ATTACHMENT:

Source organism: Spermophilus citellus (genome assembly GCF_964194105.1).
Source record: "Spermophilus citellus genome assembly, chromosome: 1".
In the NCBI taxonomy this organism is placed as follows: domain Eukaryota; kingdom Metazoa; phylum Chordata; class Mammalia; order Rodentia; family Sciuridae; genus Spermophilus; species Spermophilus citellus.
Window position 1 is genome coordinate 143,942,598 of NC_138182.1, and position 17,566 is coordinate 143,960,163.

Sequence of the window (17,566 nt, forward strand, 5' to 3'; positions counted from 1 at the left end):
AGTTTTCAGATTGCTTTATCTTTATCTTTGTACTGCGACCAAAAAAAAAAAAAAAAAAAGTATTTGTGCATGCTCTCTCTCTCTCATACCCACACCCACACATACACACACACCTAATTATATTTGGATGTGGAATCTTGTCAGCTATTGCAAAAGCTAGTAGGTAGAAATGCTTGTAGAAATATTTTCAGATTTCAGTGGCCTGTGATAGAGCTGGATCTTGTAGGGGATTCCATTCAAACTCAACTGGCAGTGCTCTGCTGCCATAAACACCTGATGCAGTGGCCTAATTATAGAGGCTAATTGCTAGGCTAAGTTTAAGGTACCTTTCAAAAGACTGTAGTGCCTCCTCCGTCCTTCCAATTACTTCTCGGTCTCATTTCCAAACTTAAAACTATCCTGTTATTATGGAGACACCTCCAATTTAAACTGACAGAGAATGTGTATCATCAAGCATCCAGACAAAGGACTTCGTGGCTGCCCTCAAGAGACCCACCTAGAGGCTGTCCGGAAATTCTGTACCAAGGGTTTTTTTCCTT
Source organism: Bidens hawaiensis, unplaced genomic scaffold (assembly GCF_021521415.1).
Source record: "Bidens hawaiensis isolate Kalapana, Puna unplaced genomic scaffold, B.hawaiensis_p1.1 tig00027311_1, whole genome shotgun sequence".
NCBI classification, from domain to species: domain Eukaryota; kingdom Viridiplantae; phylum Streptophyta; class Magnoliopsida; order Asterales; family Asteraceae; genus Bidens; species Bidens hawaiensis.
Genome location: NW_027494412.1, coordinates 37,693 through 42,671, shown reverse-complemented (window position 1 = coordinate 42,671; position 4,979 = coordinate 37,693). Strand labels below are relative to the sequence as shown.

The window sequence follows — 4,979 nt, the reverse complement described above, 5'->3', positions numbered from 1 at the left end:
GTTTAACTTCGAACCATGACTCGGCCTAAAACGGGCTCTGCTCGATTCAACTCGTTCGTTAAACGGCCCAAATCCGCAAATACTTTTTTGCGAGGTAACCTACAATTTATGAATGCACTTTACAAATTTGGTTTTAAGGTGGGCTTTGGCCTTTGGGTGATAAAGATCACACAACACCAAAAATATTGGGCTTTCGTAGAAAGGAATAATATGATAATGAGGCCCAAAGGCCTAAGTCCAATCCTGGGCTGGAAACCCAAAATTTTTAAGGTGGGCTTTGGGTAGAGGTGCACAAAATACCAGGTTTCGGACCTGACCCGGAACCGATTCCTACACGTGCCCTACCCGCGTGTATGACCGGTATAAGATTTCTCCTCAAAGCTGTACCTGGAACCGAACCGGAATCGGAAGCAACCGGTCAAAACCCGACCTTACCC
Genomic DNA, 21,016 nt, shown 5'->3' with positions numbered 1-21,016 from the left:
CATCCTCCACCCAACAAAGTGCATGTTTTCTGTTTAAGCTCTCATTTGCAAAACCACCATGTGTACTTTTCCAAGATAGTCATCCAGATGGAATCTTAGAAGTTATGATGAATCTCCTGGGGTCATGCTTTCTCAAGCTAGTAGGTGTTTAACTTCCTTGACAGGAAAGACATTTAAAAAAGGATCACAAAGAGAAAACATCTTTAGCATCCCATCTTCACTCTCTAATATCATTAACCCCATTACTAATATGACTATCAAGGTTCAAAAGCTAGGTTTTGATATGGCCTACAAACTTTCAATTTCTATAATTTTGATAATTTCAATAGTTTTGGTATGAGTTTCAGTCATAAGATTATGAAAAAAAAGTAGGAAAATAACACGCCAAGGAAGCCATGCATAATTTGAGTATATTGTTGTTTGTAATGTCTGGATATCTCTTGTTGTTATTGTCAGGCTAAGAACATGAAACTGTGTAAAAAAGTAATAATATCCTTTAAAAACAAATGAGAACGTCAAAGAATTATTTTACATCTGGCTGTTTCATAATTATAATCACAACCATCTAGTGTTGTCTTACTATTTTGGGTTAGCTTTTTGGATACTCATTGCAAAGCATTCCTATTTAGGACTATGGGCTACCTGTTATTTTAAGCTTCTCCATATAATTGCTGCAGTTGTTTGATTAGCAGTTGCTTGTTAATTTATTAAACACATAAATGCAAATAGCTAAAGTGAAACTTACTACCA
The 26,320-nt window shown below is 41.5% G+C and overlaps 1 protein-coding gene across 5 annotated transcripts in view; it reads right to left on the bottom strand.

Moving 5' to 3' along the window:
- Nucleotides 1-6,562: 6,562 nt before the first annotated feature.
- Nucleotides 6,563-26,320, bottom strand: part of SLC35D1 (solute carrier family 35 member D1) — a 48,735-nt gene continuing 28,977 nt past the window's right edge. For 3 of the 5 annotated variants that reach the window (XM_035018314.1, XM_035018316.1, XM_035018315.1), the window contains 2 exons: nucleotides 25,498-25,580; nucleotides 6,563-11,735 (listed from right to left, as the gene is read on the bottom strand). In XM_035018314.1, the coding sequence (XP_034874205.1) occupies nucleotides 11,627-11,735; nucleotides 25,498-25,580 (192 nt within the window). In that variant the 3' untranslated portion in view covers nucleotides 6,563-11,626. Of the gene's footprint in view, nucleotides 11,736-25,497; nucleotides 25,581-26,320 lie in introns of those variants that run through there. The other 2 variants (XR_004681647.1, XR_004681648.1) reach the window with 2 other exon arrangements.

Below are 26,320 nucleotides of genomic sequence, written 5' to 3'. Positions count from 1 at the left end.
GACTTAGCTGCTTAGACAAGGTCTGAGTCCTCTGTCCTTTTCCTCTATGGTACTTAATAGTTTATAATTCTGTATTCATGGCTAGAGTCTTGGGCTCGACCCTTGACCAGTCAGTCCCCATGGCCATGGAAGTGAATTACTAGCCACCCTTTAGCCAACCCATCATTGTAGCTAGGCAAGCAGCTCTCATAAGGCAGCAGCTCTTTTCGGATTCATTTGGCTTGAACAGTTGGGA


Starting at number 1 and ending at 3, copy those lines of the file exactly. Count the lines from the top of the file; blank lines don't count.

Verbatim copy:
Source organism: Spermophilus citellus (genome assembly GCF_964194105.1).
Source record: "Spermophilus citellus genome assembly, chromosome: 1".
In the NCBI taxonomy this organism is placed as follows: domain Eukaryota; kingdom Metazoa; phylum Chordata; class Mammalia; order Rodentia; family Sciuridae; genus Spermophilus; species Spermophilus citellus.